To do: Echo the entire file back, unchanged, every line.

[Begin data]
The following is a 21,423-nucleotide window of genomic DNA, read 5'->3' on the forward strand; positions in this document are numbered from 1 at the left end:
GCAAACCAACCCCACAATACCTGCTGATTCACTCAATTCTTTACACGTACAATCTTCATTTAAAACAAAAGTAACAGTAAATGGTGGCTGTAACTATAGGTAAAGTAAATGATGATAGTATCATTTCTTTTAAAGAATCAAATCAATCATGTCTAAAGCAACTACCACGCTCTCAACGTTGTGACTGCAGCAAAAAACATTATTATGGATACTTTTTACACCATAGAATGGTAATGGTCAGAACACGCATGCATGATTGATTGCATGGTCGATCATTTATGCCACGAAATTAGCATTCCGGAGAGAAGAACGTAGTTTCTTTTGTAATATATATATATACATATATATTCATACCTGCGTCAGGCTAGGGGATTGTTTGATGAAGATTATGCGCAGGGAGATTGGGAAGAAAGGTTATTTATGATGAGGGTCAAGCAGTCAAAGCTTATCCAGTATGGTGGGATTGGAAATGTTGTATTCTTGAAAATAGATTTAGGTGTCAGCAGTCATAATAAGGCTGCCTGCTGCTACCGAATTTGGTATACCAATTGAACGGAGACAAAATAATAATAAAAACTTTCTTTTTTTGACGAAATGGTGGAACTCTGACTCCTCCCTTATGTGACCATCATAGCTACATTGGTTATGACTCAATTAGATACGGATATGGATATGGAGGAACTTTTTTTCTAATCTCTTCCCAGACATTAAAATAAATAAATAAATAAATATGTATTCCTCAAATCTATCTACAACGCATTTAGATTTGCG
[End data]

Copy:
The following is a 21,423-nucleotide window of genomic DNA, read 5'->3' on the forward strand; positions in this document are numbered from 1 at the left end:
GCAAACCAACCCCACAATACCTGCTGATTCACTCAATTCTTTACACGTACAATCTTCATTTAAAACAAAAGTAACAGTAAATGGTGGCTGTAACTATAGGTAAAGTAAATGATGATAGTATCATTTCTTTTAAAGAATCAAATCAATCATGTCTAAAGCAACTACCACGCTCTCAACGTTGTGACTGCAGCAAAAAACATTATTATGGATACTTTTTACACCATAGAATGGTAATGGTCAGAACACGCATGCATGATTGATTGCATGGTCGATCATTTATGCCACGAAATTAGCATTCCGGAGAGAAGAACGTAGTTTCTTTTGTAATATATATATATACATATATATTCATACCTGCGTCAGGCTAGGGGATTGTTTGATGAAGATTATGCGCAGGGAGATTGGGAAGAAAGGTTATTTATGATGAGGGTCAAGCAGTCAAAGCTTATCCAGTATGGTGGGATTGGAAATGTTGTATTCTTGAAAATAGATTTAGGTGTCAGCAGTCATAATAAGGCTGCCTGCTGCTACCGAATTTGGTATACCAATTGAACGGAGACAAAATAATAATAAAAACTTTCTTTTTTTGACGAAATGGTGGAACTCTGACTCCTCCCTTATGTGACCATCATAGCTACATTGGTTATGACTCAATTAGATACGGATATGGATATGGAGGAACTTTTTTTCTAATCTCTTCCCAGACATTAAAATAAATAAATAAATAAATATGTATTCCTCAAATCTATCTACAACGCATTTAGATTTGCG